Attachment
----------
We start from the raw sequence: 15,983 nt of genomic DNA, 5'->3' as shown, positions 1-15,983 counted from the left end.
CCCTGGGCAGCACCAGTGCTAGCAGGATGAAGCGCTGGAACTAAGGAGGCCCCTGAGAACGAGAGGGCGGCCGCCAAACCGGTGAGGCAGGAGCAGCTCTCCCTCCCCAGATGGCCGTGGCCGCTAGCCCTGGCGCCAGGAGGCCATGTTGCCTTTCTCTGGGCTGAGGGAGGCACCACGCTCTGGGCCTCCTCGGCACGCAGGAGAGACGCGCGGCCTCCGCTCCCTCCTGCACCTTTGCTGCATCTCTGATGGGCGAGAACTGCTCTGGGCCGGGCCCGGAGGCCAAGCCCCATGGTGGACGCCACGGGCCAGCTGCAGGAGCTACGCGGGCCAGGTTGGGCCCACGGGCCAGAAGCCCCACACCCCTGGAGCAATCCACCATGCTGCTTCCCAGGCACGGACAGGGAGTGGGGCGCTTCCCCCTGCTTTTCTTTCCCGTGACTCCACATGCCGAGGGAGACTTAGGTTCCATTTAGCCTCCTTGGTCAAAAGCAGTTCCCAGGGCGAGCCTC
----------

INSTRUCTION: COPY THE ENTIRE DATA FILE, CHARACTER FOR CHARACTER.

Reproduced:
We start from the raw sequence: 15,983 nt of genomic DNA, 5'->3' as shown, positions 1-15,983 counted from the left end.
CCCTGGGCAGCACCAGTGCTAGCAGGATGAAGCGCTGGAACTAAGGAGGCCCCTGAGAACGAGAGGGCGGCCGCCAAACCGGTGAGGCAGGAGCAGCTCTCCCTCCCCAGATGGCCGTGGCCGCTAGCCCTGGCGCCAGGAGGCCATGTTGCCTTTCTCTGGGCTGAGGGAGGCACCACGCTCTGGGCCTCCTCGGCACGCAGGAGAGACGCGCGGCCTCCGCTCCCTCCTGCACCTTTGCTGCATCTCTGATGGGCGAGAACTGCTCTGGGCCGGGCCCGGAGGCCAAGCCCCATGGTGGACGCCACGGGCCAGCTGCAGGAGCTACGCGGGCCAGGTTGGGCCCACGGGCCAGAAGCCCCACACCCCTGGAGCAATCCACCATGCTGCTTCCCAGGCACGGACAGGGAGTGGGGCGCTTCCCCCTGCTTTTCTTTCCCGTGACTCCACATGCCGAGGGAGACTTAGGTTCCATTTAGCCTCCTTGGTCAAAAGCAGTTCCCAGGGCGAGCCTC